The M93P Tiny doesn’t appear to use a standard motherboard / power supply, but that’s part of the reason it’s so small. And while it doesn’t use a standard mainboard, the components are still easily accessed and swapped. Rather than paying Lenovo to upgrade the internals, I purchased a Samsung 840 EVO SSD and 16GB of RAM. I chose that particular SSD because at the time of purchase, it was widely considered to be one of the fastest SSDs out there. As my media resides on a separate network attached storage unit, there’s no need for much storage space on my actual server. I just need an SSD for the operating system and any applications I add.


Opening up the M93P Tiny is quite easy, and thankfully once, open, all of the components can be easily accessed and removed.


Swapping the hard drive for an SSD and upgrading the RAM was easy. As much as I love the M93P Tiny hardware, I was annoyed that it didn’t include a manual. I had to go online to download the manual in order to learn all of the BIOS commands. I was also annoyed that it didn’t include a Windows 8 CD. I wasn’t planning on running Windows. I was going to run OpenSUSE on it, but I still technically paid for Windows 8. I need to follow up with Lenovo and see why a copy was not included.


After I swapped out the components, the unit booted up without issue. I created an OpenSUSE USB installer, and I installed the operating system from there. I plugged the system into my HDMI port on my TV, and I installed everything that way. This was just a temporary solution as once the operating system was installed, I planned on administering the system via SSH and VNC, rather than with an actual dedicated screen, keyboard, and mouse. This will be a headless server.


If you’re looking to build your own Plex Media Server, I really recommend taking a look at the Lenovo M93P Tiny. It won’t be cheaper than a DIY build, but there’s a good chance that it will be smaller, quieter, and more powerful. I’ll create future blog posts about how I configured this tiny machine to be my perfect little Plex Media Center.


Giving TEP Wireless Another Try

Last Christmas, my wife and I went with her family on a trip to Mexico. We wanted to make sure we had internet connectivity the whole time so we decided to give TEP Wireless a try. TEP Wireless is an international hotspot rental company. You let them know what country you're going to, you pay a fee, and a device gets sent to you. When you land in your international destination, you hook up to the device, rather than using your expensive cellular roaming, and just like that, you should have internet. Needless to say, I had a *very* rough experience the first time around. I won't recount the entire thing here, but the original post is here.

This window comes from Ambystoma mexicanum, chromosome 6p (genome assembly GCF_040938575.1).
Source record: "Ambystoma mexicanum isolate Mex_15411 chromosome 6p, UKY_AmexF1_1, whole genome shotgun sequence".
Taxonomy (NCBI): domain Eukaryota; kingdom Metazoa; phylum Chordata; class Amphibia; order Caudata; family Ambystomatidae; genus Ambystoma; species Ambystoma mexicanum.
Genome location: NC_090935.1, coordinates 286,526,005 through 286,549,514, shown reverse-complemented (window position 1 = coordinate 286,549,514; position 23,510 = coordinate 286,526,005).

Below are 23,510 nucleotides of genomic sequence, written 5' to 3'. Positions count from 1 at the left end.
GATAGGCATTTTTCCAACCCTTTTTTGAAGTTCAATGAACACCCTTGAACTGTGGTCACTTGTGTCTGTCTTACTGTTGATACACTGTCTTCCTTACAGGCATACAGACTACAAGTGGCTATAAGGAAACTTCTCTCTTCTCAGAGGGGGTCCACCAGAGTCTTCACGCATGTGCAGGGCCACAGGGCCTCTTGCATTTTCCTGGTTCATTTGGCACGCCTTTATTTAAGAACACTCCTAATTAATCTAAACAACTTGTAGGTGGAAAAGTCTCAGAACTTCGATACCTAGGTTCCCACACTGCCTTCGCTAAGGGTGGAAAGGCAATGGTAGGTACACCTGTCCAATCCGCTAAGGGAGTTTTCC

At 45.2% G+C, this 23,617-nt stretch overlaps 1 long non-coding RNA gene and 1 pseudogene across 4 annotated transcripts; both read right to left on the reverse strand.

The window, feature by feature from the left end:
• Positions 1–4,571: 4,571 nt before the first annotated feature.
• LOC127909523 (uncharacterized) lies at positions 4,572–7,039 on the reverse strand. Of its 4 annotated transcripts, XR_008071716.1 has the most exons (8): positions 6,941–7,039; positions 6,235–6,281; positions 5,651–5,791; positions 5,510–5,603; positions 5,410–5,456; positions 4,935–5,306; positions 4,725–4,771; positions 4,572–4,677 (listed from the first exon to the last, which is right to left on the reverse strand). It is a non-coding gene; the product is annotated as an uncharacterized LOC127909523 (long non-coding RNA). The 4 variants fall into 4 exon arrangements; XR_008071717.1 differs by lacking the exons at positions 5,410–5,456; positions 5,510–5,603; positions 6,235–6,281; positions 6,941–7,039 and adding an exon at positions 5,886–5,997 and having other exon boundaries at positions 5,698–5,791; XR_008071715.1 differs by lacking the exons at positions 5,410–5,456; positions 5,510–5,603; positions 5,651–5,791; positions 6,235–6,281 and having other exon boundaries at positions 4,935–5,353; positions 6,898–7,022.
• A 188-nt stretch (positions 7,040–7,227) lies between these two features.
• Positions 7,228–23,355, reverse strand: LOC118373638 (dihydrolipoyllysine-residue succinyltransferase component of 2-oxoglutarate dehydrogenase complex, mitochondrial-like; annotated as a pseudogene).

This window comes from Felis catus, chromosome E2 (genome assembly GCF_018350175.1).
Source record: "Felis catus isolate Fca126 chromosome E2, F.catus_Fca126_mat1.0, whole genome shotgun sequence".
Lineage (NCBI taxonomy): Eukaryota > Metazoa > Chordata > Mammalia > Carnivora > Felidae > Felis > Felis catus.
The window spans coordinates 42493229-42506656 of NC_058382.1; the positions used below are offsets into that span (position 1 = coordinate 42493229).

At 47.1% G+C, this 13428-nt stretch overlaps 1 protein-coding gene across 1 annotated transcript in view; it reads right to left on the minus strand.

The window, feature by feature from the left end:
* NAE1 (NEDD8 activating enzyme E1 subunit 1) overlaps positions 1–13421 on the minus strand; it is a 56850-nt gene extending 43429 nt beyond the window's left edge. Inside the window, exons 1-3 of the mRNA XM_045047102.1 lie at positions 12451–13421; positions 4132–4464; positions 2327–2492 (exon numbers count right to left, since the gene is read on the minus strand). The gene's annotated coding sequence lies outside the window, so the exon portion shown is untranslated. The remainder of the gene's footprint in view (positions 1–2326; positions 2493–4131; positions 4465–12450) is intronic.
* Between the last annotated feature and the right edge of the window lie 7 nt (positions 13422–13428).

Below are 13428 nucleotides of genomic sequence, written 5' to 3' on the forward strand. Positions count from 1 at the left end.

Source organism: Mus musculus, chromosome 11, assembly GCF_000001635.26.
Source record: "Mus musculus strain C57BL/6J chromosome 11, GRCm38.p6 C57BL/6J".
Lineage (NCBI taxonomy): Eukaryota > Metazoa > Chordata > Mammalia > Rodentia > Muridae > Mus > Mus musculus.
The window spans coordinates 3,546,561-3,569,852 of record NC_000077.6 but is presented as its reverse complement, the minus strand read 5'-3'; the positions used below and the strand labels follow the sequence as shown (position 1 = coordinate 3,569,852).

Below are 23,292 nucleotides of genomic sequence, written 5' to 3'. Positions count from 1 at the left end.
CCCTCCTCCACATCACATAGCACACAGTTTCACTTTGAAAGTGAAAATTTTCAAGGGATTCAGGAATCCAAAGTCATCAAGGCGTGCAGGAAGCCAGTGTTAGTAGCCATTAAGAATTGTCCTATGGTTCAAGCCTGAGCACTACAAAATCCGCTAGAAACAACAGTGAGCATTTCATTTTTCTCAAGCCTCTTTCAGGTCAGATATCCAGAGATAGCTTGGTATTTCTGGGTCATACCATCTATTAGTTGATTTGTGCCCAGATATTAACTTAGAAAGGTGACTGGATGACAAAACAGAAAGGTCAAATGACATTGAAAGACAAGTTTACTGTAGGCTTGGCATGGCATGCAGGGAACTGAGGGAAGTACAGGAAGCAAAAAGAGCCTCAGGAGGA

That experience happened almost a year ago exactly, and a few months ago, I was contacted by Jordan Frank of TEP Wireless. He told me how bad they felt for my original bad experience and asked me if I was willing to give the service another shot. At the time, I didn't have a need for the service, but when my wife and I ended up planning a trip to Australia, this seemed like the perfect time to give it another go.


Just like before, the device arrived in a little TEP carrying case. It arrived on time a couple days before the journey. We charged it up for the journey, and it was ready to go.



I appreciated the inclusion of an extra battery. I'm not sure if that's standard practice or if it was just part of the package I got, but it was nice to have. The hotspot I received this time was not the same model as the one I got when I went to Mexico. This one had a few extra LEDs.

Once we landed in Australia, we immediately wanted to check our e-mail and let our family know that we had landed safely. We fired up the device, and it worked like a charm! E-mails sent and received without issue and websites loaded. I did a speed test and got the following result:


You're not going to set any speed records with this thing. In fact, I actually purchased an Optus SIM card for my phone to use during my business trip. It was only $50 for the week, and I got wicked fast LTE speeds. As unlocked phones become more and more prevalent, I expect that buying local SIM cards will become more of a standard practice. Or heck - if you have T-Mobile, you don't need TEP or a local SIM card anymore, now that they allow for international roaming. The annoying thing about the speed wasn't the upload / download speeds, but rather than nearly 1 second latency. I tested the device throughout the week. The results were pretty consistent. Here's another speed test from later in the week.


As you can see, the results were pretty much the same. On the one hand, who cares? The point of these hot spots isn't to get you the fastest internet in the world, but rather to keep you connected when you're mobile and on the go in another country. That said, the difference between low latency and high latency is being able to have a good quality skype call with back home versus not.

All in all, I have much less to say this time than I did last time. Everything worked as expected. Jordan from TEP Wireless has told me that the company is under new management, working to take better care of customers. I gave TEP another go, and while the speeds were not lightning, it was functional and did exactly what we needed it to do.